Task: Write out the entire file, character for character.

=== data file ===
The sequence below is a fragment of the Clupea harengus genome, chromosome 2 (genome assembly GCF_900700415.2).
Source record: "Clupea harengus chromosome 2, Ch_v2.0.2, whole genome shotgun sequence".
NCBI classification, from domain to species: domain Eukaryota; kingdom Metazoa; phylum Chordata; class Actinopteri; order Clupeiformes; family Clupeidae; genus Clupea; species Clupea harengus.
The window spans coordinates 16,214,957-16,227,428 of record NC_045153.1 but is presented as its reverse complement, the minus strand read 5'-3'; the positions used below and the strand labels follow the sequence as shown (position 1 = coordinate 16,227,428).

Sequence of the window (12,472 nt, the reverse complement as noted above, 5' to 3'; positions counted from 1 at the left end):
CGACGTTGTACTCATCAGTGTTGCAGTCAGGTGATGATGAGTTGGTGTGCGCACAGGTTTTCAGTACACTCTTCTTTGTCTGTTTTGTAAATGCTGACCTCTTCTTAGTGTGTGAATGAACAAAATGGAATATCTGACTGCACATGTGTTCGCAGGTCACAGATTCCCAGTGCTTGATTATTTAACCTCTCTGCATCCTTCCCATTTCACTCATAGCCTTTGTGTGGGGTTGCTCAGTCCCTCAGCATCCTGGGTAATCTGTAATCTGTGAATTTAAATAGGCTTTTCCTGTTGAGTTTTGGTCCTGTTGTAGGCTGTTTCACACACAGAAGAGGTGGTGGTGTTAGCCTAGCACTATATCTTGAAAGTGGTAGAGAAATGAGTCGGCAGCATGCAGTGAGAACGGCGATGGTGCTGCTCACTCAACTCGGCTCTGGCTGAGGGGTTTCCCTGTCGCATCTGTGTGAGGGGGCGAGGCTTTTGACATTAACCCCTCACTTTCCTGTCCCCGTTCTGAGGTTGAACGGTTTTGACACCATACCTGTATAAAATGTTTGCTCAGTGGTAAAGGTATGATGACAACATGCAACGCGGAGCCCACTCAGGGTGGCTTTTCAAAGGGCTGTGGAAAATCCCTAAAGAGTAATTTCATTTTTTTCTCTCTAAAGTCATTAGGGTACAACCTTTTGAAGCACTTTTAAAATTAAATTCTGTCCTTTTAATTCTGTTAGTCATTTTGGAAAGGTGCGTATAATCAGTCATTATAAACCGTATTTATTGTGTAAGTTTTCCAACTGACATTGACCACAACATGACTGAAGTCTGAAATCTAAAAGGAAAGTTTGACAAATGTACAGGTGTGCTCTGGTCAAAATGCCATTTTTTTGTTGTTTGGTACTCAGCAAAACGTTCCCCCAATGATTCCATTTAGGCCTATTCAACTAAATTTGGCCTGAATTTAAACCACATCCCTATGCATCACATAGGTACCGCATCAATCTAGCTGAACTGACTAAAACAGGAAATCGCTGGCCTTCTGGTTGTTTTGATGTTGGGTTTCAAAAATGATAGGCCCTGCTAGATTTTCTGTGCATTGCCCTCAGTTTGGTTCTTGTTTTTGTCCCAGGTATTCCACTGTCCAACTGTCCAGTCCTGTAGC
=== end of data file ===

The sequence below is a fragment of the Clupea harengus genome, chromosome 2 (genome assembly GCF_900700415.2).
Source record: "Clupea harengus chromosome 2, Ch_v2.0.2, whole genome shotgun sequence".
NCBI classification, from domain to species: domain Eukaryota; kingdom Metazoa; phylum Chordata; class Actinopteri; order Clupeiformes; family Clupeidae; genus Clupea; species Clupea harengus.
The window spans coordinates 16,214,957-16,227,428 of record NC_045153.1 but is presented as its reverse complement, the minus strand read 5'-3'; the positions used below and the strand labels follow the sequence as shown (position 1 = coordinate 16,227,428).

Sequence of the window (12,472 nt, the reverse complement as noted above, 5' to 3'; positions counted from 1 at the left end):
CGACGTTGTACTCATCAGTGTTGCAGTCAGGTGATGATGAGTTGGTGTGCGCACAGGTTTTCAGTACACTCTTCTTTGTCTGTTTTGTAAATGCTGACCTCTTCTTAGTGTGTGAATGAACAAAATGGAATATCTGACTGCACATGTGTTCGCAGGTCACAGATTCCCAGTGCTTGATTATTTAACCTCTCTGCATCCTTCCCATTTCACTCATAGCCTTTGTGTGGGGTTGCTCAGTCCCTCAGCATCCTGGGTAATCTGTAATCTGTGAATTTAAATAGGCTTTTCCTGTTGAGTTTTGGTCCTGTTGTAGGCTGTTTCACACACAGAAGAGGTGGTGGTGTTAGCCTAGCACTATATCTTGAAAGTGGTAGAGAAATGAGTCGGCAGCATGCAGTGAGAACGGCGATGGTGCTGCTCACTCAACTCGGCTCTGGCTGAGGGGTTTCCCTGTCGCATCTGTGTGAGGGGGCGAGGCTTTTGACATTAACCCCTCACTTTCCTGTCCCCGTTCTGAGGTTGAACGGTTTTGACACCATACCTGTATAAAATGTTTGCTCAGTGGTAAAGGTATGATGACAACATGCAACGCGGAGCCCACTCAGGGTGGCTTTTCAAAGGGCTGTGGAAAATCCCTAAAGAGTAATTTCATTTTTTTCTCTCTAAAGTCATTAGGGTACAACCTTTTGAAGCACTTTTAAAATTAAATTCTGTCCTTTTAATTCTGTTAGTCATTTTGGAAAGGTGCGTATAATCAGTCATTATAAACCGTATTTATTGTGTAAGTTTTCCAACTGACATTGACCACAACATGACTGAAGTCTGAAATCTAAAAGGAAAGTTTGACAAATGTACAGGTGTGCTCTGGTCAAAATGCCATTTTTTTGTTGTTTGGTACTCAGCAAAACGTTCCCCCAATGATTCCATTTAGGCCTATTCAACTAAATTTGGCCTGAATTTAAACCACATCCCTATGCATCACATAGGTACCGCATCAATCTAGCTGAACTGACTAAAACAGGAAATCGCTGGCCTTCTGGTTGTTTTGATGTTGGGTTTCAAAAATGATAGGCCCTGCTAGATTTTCTGTGCATTGCCCTCAGTTTGGTTCTTGTTTTTGTCCCAGGTATTCCACTGTCCAACTGTCCAGTCCTGTAGC